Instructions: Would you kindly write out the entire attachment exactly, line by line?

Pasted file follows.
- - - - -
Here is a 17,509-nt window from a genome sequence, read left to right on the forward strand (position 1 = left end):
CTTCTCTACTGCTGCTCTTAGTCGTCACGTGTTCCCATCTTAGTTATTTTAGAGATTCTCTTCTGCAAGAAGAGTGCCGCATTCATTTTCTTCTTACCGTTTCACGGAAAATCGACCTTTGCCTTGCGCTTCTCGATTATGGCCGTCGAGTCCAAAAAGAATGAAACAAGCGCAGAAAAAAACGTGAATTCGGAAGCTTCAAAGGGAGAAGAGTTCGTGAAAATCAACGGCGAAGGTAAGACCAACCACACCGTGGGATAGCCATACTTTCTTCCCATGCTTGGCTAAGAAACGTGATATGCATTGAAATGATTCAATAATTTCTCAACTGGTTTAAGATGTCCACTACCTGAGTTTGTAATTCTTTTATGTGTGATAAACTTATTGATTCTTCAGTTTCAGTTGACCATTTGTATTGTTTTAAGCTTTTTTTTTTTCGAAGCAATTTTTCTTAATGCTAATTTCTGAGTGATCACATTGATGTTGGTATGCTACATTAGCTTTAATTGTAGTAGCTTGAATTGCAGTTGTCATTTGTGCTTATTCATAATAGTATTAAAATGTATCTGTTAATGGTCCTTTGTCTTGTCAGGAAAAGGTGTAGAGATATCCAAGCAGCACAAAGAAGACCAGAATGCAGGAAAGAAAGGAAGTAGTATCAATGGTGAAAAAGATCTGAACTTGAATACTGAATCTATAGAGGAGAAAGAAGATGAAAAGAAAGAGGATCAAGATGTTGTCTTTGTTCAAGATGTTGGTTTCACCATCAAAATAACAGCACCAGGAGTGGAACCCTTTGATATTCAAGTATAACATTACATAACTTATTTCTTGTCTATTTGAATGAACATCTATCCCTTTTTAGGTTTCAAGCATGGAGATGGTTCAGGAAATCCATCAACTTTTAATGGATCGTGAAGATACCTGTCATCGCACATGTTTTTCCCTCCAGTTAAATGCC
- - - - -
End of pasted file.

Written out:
Here is a 17,509-nt window from a genome sequence, read left to right on the forward strand (position 1 = left end):
CTTCTCTACTGCTGCTCTTAGTCGTCACGTGTTCCCATCTTAGTTATTTTAGAGATTCTCTTCTGCAAGAAGAGTGCCGCATTCATTTTCTTCTTACCGTTTCACGGAAAATCGACCTTTGCCTTGCGCTTCTCGATTATGGCCGTCGAGTCCAAAAAGAATGAAACAAGCGCAGAAAAAAACGTGAATTCGGAAGCTTCAAAGGGAGAAGAGTTCGTGAAAATCAACGGCGAAGGTAAGACCAACCACACCGTGGGATAGCCATACTTTCTTCCCATGCTTGGCTAAGAAACGTGATATGCATTGAAATGATTCAATAATTTCTCAACTGGTTTAAGATGTCCACTACCTGAGTTTGTAATTCTTTTATGTGTGATAAACTTATTGATTCTTCAGTTTCAGTTGACCATTTGTATTGTTTTAAGCTTTTTTTTTTTCGAAGCAATTTTTCTTAATGCTAATTTCTGAGTGATCACATTGATGTTGGTATGCTACATTAGCTTTAATTGTAGTAGCTTGAATTGCAGTTGTCATTTGTGCTTATTCATAATAGTATTAAAATGTATCTGTTAATGGTCCTTTGTCTTGTCAGGAAAAGGTGTAGAGATATCCAAGCAGCACAAAGAAGACCAGAATGCAGGAAAGAAAGGAAGTAGTATCAATGGTGAAAAAGATCTGAACTTGAATACTGAATCTATAGAGGAGAAAGAAGATGAAAAGAAAGAGGATCAAGATGTTGTCTTTGTTCAAGATGTTGGTTTCACCATCAAAATAACAGCACCAGGAGTGGAACCCTTTGATATTCAAGTATAACATTACATAACTTATTTCTTGTCTATTTGAATGAACATCTATCCCTTTTTAGGTTTCAAGCATGGAGATGGTTCAGGAAATCCATCAACTTTTAATGGATCGTGAAGATACCTGTCATCGCACATGTTTTTCCCTCCAGTTAAATGCC